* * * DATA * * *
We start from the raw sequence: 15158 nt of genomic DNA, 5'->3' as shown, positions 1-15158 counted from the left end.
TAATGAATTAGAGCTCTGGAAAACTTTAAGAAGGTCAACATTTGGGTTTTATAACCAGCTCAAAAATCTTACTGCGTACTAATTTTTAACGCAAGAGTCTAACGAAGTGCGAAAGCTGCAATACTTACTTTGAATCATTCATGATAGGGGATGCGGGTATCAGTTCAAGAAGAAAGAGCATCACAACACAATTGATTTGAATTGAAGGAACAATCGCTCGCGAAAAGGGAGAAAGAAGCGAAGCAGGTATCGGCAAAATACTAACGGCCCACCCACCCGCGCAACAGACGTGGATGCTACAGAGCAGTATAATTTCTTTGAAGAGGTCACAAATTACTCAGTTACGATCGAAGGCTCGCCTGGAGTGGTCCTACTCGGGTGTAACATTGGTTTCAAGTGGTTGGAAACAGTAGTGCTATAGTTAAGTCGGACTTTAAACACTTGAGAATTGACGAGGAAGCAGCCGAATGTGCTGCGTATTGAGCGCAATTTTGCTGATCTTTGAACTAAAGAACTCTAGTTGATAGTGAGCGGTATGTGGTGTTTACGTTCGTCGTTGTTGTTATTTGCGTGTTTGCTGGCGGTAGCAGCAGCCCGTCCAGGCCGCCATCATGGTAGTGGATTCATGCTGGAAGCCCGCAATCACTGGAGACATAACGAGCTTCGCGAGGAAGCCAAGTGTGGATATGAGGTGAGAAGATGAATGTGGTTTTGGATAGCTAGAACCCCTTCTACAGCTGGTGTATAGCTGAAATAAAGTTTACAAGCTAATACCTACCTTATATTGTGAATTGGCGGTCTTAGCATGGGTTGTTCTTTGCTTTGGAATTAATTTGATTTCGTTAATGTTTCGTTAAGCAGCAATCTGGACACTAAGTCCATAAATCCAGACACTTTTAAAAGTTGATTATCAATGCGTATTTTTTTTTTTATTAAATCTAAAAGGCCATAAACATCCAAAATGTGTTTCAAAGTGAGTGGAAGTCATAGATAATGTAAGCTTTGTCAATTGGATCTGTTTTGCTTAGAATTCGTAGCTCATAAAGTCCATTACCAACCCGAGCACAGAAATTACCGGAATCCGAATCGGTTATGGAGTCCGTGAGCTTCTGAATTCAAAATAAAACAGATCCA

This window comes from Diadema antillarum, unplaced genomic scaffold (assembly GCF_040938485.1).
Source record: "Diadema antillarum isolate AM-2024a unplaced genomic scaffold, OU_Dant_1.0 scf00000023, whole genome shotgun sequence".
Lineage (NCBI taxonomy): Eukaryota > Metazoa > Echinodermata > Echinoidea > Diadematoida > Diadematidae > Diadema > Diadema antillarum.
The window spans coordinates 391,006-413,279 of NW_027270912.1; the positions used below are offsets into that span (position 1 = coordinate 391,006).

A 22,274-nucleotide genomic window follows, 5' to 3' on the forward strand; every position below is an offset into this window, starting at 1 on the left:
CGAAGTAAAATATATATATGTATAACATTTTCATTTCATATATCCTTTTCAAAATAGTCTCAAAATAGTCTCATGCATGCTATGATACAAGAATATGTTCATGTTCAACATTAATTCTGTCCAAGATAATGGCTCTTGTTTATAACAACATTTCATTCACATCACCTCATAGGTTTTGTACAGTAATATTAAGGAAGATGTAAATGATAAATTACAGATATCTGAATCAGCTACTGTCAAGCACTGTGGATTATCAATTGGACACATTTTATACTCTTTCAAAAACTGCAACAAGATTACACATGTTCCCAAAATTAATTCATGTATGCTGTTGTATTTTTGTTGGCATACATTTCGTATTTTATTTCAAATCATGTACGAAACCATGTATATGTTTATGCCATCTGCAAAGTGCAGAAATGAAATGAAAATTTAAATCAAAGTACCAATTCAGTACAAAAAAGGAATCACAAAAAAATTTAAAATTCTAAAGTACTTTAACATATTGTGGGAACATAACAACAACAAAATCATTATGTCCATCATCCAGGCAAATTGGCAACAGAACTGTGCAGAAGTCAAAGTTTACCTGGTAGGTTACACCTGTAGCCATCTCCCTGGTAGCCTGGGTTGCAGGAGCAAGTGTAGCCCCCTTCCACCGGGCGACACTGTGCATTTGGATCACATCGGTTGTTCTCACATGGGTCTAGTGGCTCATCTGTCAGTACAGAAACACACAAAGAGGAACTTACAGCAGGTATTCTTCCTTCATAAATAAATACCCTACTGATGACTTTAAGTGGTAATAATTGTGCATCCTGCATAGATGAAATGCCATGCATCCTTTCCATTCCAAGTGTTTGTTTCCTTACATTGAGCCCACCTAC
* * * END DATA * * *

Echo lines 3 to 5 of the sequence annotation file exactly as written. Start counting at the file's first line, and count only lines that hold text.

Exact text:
This window comes from Diadema antillarum, unplaced genomic scaffold (assembly GCF_040938485.1).
Source record: "Diadema antillarum isolate AM-2024a unplaced genomic scaffold, OU_Dant_1.0 scf00000023, whole genome shotgun sequence".
Lineage (NCBI taxonomy): Eukaryota > Metazoa > Echinodermata > Echinoidea > Diadematoida > Diadematidae > Diadema > Diadema antillarum.